Lightfoot says she was "very hurt" when asked to pull out of the race.
    People like Cohen say it's nothing personal, but actually, it is.
    While they compliment her for being a good soldier and acknowledge
    there is no significant policy or philosophic differences between Gray
    and Lightfoot, they point out that Gray is simply a more attractive
    candidate, able to attract more media, money and interest. Gray,
    they'll tell you, is a cut above.

    "Look at him," Cohen says, gazing admiringly at Gray. "He's so
    likeable, so squeaky-clean. He can talk to the Ladies Knitting Club
    about legalizing drugs and get a standing ovation. And I'm not
    kidding-I've seen him do it."

    Gray sees the drug war as the biggest drag on the nation, the biggest
    threat to its security; everything, even Iraq, pales to its scope and
    devastation. He came to the conclusion while on the bench, and hauling
    before him every day were people who needed treatment, not jail time.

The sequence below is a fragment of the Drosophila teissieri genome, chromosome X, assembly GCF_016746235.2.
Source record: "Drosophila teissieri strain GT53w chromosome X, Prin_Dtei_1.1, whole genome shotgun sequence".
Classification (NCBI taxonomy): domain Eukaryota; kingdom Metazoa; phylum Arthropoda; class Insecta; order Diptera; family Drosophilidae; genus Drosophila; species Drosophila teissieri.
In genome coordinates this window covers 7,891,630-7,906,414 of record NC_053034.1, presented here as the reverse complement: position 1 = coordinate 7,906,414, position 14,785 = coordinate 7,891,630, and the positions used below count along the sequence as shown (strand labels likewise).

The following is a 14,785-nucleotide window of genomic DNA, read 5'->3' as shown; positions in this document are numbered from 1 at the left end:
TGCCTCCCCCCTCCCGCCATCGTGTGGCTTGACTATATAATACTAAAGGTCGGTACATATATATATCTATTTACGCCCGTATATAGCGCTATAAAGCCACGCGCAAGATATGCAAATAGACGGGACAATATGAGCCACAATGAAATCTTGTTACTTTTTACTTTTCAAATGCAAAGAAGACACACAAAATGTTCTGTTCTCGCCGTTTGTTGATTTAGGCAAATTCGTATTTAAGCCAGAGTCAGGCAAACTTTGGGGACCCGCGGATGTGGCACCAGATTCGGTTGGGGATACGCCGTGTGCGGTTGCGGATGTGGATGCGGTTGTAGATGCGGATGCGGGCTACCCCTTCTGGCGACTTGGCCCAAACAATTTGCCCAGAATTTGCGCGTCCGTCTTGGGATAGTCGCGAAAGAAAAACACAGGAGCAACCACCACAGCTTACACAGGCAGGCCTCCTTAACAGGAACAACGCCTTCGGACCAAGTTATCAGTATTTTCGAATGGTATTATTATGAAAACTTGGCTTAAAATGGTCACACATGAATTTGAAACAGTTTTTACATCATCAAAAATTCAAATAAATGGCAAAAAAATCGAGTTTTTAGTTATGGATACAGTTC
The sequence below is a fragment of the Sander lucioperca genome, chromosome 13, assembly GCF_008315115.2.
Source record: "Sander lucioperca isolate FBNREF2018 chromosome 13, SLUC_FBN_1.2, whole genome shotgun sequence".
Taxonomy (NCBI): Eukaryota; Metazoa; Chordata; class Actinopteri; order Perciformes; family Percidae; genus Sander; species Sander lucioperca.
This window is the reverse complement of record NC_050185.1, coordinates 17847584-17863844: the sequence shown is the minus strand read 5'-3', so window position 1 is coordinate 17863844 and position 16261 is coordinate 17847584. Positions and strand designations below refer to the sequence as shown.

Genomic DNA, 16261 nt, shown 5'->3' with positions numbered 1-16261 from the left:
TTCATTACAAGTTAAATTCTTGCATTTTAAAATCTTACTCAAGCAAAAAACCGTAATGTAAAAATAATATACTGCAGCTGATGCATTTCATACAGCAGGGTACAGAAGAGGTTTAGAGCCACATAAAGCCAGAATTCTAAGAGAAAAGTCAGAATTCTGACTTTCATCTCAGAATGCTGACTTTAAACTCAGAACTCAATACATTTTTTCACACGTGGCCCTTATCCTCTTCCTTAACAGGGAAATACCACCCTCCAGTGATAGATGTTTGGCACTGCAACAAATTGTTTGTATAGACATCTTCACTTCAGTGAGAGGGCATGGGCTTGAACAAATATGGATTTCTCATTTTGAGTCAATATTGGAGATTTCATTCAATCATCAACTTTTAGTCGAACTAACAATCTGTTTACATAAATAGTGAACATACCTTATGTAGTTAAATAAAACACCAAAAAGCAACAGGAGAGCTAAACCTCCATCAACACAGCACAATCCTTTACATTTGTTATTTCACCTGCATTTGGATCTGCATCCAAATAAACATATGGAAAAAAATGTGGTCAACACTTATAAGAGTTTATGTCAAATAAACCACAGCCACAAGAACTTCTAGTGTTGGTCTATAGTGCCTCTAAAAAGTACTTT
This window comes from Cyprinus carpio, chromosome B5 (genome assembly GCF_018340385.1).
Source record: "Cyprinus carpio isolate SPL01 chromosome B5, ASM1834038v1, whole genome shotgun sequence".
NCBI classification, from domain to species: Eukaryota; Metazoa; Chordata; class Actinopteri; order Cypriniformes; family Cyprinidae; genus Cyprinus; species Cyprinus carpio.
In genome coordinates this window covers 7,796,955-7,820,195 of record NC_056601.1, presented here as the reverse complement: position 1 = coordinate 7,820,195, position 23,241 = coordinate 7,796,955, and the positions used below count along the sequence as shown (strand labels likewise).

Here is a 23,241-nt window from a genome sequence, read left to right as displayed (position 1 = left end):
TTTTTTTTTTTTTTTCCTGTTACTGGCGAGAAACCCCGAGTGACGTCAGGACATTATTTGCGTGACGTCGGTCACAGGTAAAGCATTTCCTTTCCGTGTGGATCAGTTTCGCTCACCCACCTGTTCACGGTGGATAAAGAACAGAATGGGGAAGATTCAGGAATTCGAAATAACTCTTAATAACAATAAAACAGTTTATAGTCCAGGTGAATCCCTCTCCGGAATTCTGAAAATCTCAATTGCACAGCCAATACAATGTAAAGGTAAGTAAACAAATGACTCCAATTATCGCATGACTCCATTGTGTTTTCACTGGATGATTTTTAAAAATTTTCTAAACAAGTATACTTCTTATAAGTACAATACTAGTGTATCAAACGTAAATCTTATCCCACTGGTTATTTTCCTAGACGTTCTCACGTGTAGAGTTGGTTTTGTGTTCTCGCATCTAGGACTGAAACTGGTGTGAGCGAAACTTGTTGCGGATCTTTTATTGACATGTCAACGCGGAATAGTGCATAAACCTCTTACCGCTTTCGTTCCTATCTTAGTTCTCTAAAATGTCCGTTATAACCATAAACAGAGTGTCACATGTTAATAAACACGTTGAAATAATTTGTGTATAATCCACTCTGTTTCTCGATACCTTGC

Add to that the wasted man hours, the possibility for the corrupt use
    of drug hysteria to limit rights and perform illegal searches, and
    Gray finally came to the conclusion that the War on Drugs was a
    disaster and that marijuana should be decriminalized, allowed to be
    sold and taxed just as alcohol is sold and taxed. (He always uses the
    term "decriminalize" because "when you say legalize marijuana, people
    stop thinking; they tend to equate legalization of marijuana to having
    vending machines full of marijuana across from the local junior high.")

    When he first went public with his thoughts a decade ago, it was to
    less than an enthusiastic response. Then-Orange County Sheriff Brad
    says, extending a hand toward the frizzy-haired dude in the T-shirt.
    "Can you help me with something?"

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  1. chupamivergaguey
    I was searching for Gordon Lightfoot and ended up here. Looks like I missed the Gail Lightfoot bus by a decade.